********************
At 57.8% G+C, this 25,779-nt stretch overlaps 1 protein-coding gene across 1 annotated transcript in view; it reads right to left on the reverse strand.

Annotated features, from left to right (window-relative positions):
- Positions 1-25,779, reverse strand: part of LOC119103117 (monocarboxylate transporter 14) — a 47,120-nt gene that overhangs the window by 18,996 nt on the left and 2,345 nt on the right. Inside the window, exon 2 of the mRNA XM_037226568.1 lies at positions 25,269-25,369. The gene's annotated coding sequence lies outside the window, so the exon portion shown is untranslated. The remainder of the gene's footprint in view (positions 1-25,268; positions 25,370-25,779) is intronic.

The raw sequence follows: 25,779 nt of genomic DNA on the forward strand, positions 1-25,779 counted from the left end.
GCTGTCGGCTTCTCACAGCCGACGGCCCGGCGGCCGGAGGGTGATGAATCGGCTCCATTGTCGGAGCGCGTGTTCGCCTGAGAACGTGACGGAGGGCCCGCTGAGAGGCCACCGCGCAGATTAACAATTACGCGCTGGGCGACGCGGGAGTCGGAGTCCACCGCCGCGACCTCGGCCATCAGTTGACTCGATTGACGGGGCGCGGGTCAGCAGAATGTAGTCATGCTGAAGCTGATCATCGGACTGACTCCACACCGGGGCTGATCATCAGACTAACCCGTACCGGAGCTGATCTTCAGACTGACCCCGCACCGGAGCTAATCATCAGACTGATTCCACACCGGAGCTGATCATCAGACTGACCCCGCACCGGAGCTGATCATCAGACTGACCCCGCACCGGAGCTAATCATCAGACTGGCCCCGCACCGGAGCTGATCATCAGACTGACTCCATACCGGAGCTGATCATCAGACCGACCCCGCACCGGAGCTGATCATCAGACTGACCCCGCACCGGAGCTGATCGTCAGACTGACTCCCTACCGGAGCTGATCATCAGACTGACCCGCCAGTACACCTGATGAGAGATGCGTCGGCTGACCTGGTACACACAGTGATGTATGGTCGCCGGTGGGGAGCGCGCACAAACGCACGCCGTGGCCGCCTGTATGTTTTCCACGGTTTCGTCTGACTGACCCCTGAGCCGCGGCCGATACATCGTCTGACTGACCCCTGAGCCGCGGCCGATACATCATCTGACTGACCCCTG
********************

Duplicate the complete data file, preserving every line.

At 57.8% G+C, this 25,779-nt stretch overlaps 1 protein-coding gene across 1 annotated transcript in view; it reads right to left on the reverse strand.

Annotated features, from left to right (window-relative positions):
- Positions 1-25,779, reverse strand: part of LOC119103117 (monocarboxylate transporter 14) — a 47,120-nt gene that overhangs the window by 18,996 nt on the left and 2,345 nt on the right. Inside the window, exon 2 of the mRNA XM_037226568.1 lies at positions 25,269-25,369. The gene's annotated coding sequence lies outside the window, so the exon portion shown is untranslated. The remainder of the gene's footprint in view (positions 1-25,268; positions 25,370-25,779) is intronic.

The raw sequence follows: 25,779 nt of genomic DNA on the forward strand, positions 1-25,779 counted from the left end.
GCTGTCGGCTTCTCACAGCCGACGGCCCGGCGGCCGGAGGGTGATGAATCGGCTCCATTGTCGGAGCGCGTGTTCGCCTGAGAACGTGACGGAGGGCCCGCTGAGAGGCCACCGCGCAGATTAACAATTACGCGCTGGGCGACGCGGGAGTCGGAGTCCACCGCCGCGACCTCGGCCATCAGTTGACTCGATTGACGGGGCGCGGGTCAGCAGAATGTAGTCATGCTGAAGCTGATCATCGGACTGACTCCACACCGGGGCTGATCATCAGACTAACCCGTACCGGAGCTGATCTTCAGACTGACCCCGCACCGGAGCTAATCATCAGACTGATTCCACACCGGAGCTGATCATCAGACTGACCCCGCACCGGAGCTGATCATCAGACTGACCCCGCACCGGAGCTAATCATCAGACTGGCCCCGCACCGGAGCTGATCATCAGACTGACTCCATACCGGAGCTGATCATCAGACCGACCCCGCACCGGAGCTGATCATCAGACTGACCCCGCACCGGAGCTGATCGTCAGACTGACTCCCTACCGGAGCTGATCATCAGACTGACCCGCCAGTACACCTGATGAGAGATGCGTCGGCTGACCTGGTACACACAGTGATGTATGGTCGCCGGTGGGGAGCGCGCACAAACGCACGCCGTGGCCGCCTGTATGTTTTCCACGGTTTCGTCTGACTGACCCCTGAGCCGCGGCCGATACATCGTCTGACTGACCCCTGAGCCGCGGCCGATACATCATCTGACTGACCCCTG